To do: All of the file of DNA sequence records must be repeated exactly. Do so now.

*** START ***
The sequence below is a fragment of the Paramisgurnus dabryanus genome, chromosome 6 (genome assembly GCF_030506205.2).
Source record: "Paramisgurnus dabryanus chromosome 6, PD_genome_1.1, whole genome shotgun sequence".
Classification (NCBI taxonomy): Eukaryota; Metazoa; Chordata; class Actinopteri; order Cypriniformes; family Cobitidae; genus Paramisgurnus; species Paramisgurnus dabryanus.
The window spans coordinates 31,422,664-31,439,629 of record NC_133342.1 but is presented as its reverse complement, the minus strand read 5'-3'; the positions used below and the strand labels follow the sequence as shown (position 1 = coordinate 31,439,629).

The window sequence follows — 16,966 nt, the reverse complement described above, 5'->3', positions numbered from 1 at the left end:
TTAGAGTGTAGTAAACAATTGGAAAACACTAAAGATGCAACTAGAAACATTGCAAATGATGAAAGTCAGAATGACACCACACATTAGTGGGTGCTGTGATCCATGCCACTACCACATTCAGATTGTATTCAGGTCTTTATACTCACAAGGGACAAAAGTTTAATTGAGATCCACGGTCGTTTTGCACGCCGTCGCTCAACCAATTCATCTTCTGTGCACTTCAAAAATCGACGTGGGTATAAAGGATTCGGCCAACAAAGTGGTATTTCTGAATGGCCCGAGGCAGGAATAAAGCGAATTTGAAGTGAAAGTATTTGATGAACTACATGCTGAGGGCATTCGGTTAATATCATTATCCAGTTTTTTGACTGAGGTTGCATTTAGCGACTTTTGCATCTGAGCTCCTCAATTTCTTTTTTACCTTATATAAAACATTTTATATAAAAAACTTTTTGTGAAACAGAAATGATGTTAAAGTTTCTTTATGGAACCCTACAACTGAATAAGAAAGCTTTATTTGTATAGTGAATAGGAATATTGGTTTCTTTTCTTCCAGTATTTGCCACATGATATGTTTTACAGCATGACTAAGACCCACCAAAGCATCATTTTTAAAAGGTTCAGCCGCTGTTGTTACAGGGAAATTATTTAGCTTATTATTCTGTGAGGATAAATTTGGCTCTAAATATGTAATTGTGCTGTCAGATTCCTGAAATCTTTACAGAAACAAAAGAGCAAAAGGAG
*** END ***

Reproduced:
The sequence below is a fragment of the Paramisgurnus dabryanus genome, chromosome 6 (genome assembly GCF_030506205.2).
Source record: "Paramisgurnus dabryanus chromosome 6, PD_genome_1.1, whole genome shotgun sequence".
Classification (NCBI taxonomy): Eukaryota; Metazoa; Chordata; class Actinopteri; order Cypriniformes; family Cobitidae; genus Paramisgurnus; species Paramisgurnus dabryanus.
The window spans coordinates 31,422,664-31,439,629 of record NC_133342.1 but is presented as its reverse complement, the minus strand read 5'-3'; the positions used below and the strand labels follow the sequence as shown (position 1 = coordinate 31,439,629).

The window sequence follows — 16,966 nt, the reverse complement described above, 5'->3', positions numbered from 1 at the left end:
TTAGAGTGTAGTAAACAATTGGAAAACACTAAAGATGCAACTAGAAACATTGCAAATGATGAAAGTCAGAATGACACCACACATTAGTGGGTGCTGTGATCCATGCCACTACCACATTCAGATTGTATTCAGGTCTTTATACTCACAAGGGACAAAAGTTTAATTGAGATCCACGGTCGTTTTGCACGCCGTCGCTCAACCAATTCATCTTCTGTGCACTTCAAAAATCGACGTGGGTATAAAGGATTCGGCCAACAAAGTGGTATTTCTGAATGGCCCGAGGCAGGAATAAAGCGAATTTGAAGTGAAAGTATTTGATGAACTACATGCTGAGGGCATTCGGTTAATATCATTATCCAGTTTTTTGACTGAGGTTGCATTTAGCGACTTTTGCATCTGAGCTCCTCAATTTCTTTTTTACCTTATATAAAACATTTTATATAAAAAACTTTTTGTGAAACAGAAATGATGTTAAAGTTTCTTTATGGAACCCTACAACTGAATAAGAAAGCTTTATTTGTATAGTGAATAGGAATATTGGTTTCTTTTCTTCCAGTATTTGCCACATGATATGTTTTACAGCATGACTAAGACCCACCAAAGCATCATTTTTAAAAGGTTCAGCCGCTGTTGTTACAGGGAAATTATTTAGCTTATTATTCTGTGAGGATAAATTTGGCTCTAAATATGTAATTGTGCTGTCAGATTCCTGAAATCTTTACAGAAACAAAAGAGCAAAAGGAG